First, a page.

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S. Africa getting a handle on bag dilemma

It is trying to replace thin grocery sacks, which clutter the nation, with a thicker, reusable version.

ANN M. SIMMONS / Los Angeles Times 30jan02

Let me get this straight.

The plastic bags they have now are cluttering the streets. So, the solution is to make the bags thicker?

But doesn't that make thicker clutter?
   . . . aka
litter?

Maybe the theory is that the new clutter won't blow around as much and can be pushed about using a bull-dozer.

JOHANNESBURG, South Africa - They're dubbed "roadside daisies" and South Africa's "national flower." They flap from fences, hang in bushes and float on rivers. Thin plastic grocery bags have become a national eyesore.

The Environment Ministry wants to phase them out and introduce thicker, reusable bags that officials believe would help alleviate the country's mammoth litter problem. But manufacturers of plastic are adamant that the government's proposed legislation would cripple the industry and lead to job losses.

The thin-versus-thick controversy has galvanized South Africans across the social spectrum. The issue has sparked debates over how best to handle waste management and improve attitudes toward cleanliness in a society that environmentalists say could win a prize for its uninhibited ability to litter.

"We have a largely undeveloped Third World community buying products that are packaged for a First World environment," said Peter Ryan, a senior lecturer at the University of Cape Town's Percy FitzPatrick Institute of African Ornithology, who has studied the plastic-bag issue.

Trash goes into the street In a nation short on both garbage-collection sites and public education about the consequences of littering, people often throw trash in the street. The thin plastic bags, given out by stores, are easily dispersed by wind and water, clogging drains, choking livestock and spoiling landscapes.

In a move to cut down on the number of such bags, the government introduced legislation last year to replace 18-micron sacks with thicker 30-micron plastic bags. Within six months of that move, manufacturers would be required to increase the thickness to 80 microns. A micron is one-thousandth of a millimeter.

The aim is to encourage shoppers to both reuse and recycle the higher-quality bags and lessen litter.

"It's a waste-management issue," said Phindile Makwakwa, spokeswoman for the Environment Ministry. "When you have thicker bags, they are easier to recycle and are good quality when recycled. Government is out to launch an all-out war against litter."

But manufacturers, unions and shop managers oppose the legislation, saying it would shut down production here and force many retailers to import plastic bags.

A different process "The equipment for making thin bags cannot simply be converted and changed around to make the thick bags," said Bill Naude, executive director of the Plastics Federation of South Africa. "Thick bags require a different type of process and equipment. It is unlikely that any of the companies currently making bags would be willing to reinvest." The federation has suggested increasing the thickness of bags to 25 microns so its members can keep their current machines.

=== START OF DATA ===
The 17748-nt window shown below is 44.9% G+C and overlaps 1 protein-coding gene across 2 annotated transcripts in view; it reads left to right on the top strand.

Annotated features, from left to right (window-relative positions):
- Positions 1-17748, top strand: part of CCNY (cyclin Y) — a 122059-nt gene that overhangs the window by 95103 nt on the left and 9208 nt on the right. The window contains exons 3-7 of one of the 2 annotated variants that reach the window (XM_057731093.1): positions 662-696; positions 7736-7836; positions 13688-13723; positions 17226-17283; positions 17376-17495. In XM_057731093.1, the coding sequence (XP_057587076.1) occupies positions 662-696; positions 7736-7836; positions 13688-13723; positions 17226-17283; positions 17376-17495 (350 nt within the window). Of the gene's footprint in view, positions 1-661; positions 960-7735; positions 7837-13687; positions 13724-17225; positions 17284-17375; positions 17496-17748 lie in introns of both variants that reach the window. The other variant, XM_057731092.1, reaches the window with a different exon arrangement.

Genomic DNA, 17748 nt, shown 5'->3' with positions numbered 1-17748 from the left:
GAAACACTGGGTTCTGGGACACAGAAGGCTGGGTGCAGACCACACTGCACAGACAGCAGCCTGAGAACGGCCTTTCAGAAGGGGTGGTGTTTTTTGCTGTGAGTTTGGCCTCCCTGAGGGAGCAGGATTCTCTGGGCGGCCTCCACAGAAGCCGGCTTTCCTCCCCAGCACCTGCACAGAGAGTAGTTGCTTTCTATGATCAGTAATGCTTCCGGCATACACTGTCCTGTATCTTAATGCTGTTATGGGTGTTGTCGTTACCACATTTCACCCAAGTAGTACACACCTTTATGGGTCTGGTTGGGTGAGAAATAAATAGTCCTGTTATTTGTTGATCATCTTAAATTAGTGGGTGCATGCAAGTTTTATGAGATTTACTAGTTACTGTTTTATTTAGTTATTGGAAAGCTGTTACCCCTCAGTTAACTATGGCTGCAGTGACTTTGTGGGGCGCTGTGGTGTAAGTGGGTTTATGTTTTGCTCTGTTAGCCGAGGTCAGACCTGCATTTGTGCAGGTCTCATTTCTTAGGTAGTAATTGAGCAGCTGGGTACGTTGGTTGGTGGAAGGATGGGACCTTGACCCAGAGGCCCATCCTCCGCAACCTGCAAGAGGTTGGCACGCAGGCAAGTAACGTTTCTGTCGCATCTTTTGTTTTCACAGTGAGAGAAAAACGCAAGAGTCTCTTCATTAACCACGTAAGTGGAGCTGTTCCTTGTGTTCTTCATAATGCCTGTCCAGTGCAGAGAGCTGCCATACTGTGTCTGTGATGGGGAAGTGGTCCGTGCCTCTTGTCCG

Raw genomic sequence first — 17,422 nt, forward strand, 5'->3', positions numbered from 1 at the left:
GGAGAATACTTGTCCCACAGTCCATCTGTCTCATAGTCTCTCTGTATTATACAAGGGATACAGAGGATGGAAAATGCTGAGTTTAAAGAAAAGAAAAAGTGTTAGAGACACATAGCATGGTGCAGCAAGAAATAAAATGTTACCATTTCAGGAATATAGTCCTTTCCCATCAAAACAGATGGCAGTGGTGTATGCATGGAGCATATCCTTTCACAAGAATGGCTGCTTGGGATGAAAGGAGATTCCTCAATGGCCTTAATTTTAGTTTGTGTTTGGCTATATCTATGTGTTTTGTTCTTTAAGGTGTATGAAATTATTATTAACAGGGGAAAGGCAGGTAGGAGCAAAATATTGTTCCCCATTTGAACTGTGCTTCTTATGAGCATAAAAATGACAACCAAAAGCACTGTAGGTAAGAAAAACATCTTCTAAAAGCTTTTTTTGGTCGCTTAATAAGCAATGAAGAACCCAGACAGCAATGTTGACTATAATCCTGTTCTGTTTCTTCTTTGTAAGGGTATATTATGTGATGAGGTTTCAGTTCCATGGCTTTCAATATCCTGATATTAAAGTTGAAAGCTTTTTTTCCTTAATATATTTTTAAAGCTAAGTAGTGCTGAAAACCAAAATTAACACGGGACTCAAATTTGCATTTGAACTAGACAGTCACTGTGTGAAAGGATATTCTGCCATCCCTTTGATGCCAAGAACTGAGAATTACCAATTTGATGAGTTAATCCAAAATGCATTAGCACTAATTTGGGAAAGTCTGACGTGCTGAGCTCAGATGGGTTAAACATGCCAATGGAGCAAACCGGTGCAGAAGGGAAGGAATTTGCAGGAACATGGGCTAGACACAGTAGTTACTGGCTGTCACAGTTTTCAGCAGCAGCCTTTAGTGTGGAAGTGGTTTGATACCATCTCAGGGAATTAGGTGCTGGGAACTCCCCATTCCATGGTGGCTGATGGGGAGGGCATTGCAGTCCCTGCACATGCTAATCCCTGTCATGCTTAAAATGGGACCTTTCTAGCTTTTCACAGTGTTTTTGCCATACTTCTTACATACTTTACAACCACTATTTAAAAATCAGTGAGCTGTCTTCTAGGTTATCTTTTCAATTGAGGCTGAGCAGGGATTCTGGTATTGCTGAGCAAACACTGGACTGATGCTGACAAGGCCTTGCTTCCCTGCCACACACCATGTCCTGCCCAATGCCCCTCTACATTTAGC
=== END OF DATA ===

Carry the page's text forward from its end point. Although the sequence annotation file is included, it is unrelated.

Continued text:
The thin plastic bags are made primarily from high-density polyethylene, a crystalline substance. Thicker bags require low-density polyethylene.

Dow Chemical is South Africa's only maker of the high-density polyethylene from which thin bags are made. The company produces about 165,000 tons of plastic a year, of which about a quarter is used for supermarket bags and other thin-gauge sacks. The company does not produce the type of polyethylene needed for thicker bags.

A report compiled last year by the National Economic Development and Labor Council, a government-funded legal advisory group that reviewed the proposed law, concluded that if thin bags were outlawed, Dow Plastics could lose up to $7 million a year in profits and the government up to $2.1 million annually in taxes.

"So for us, [the ban] will have a significant impact," said Toni Whittal, the Johannesburg-based communications manager at Dow Plastics. "If the legislation goes through on these bags, what's to say the government will not then start with plastic bottles? Where does it end?"

The advisory group also found that more than 70,000 jobs could be lost if South Africa's plastic-bag makers go into decline.

Government officials say production of thicker bags and increased recycling would create jobs.

Supporters of thin bags argue that the change would hurt consumers, as manufacturers and stores pass on higher costs.

The proposed measure goes against efforts to do more with less material, they say, and would outlaw a free item widely reused by consumers. They predict that stores will have to start charging consumers for the thick bags.

However, Ray Lombard, chairman of South Africa's National Recycling Forum, said consumers should not be deceived by the notion that thin bags are free.

"None of these shopping companies are philanthropic organizations," he said. "You're paying for [the bags] somewhere along the line."

Ryan, the university lecturer, said numerous studies show that the best way to persuade shoppers to preserve bags is to make them pay for them.

"It would get them to appreciate the bags and encourage them to bring their own," Ryan said.

"People will only change their behavior if it affects them in their pocket."

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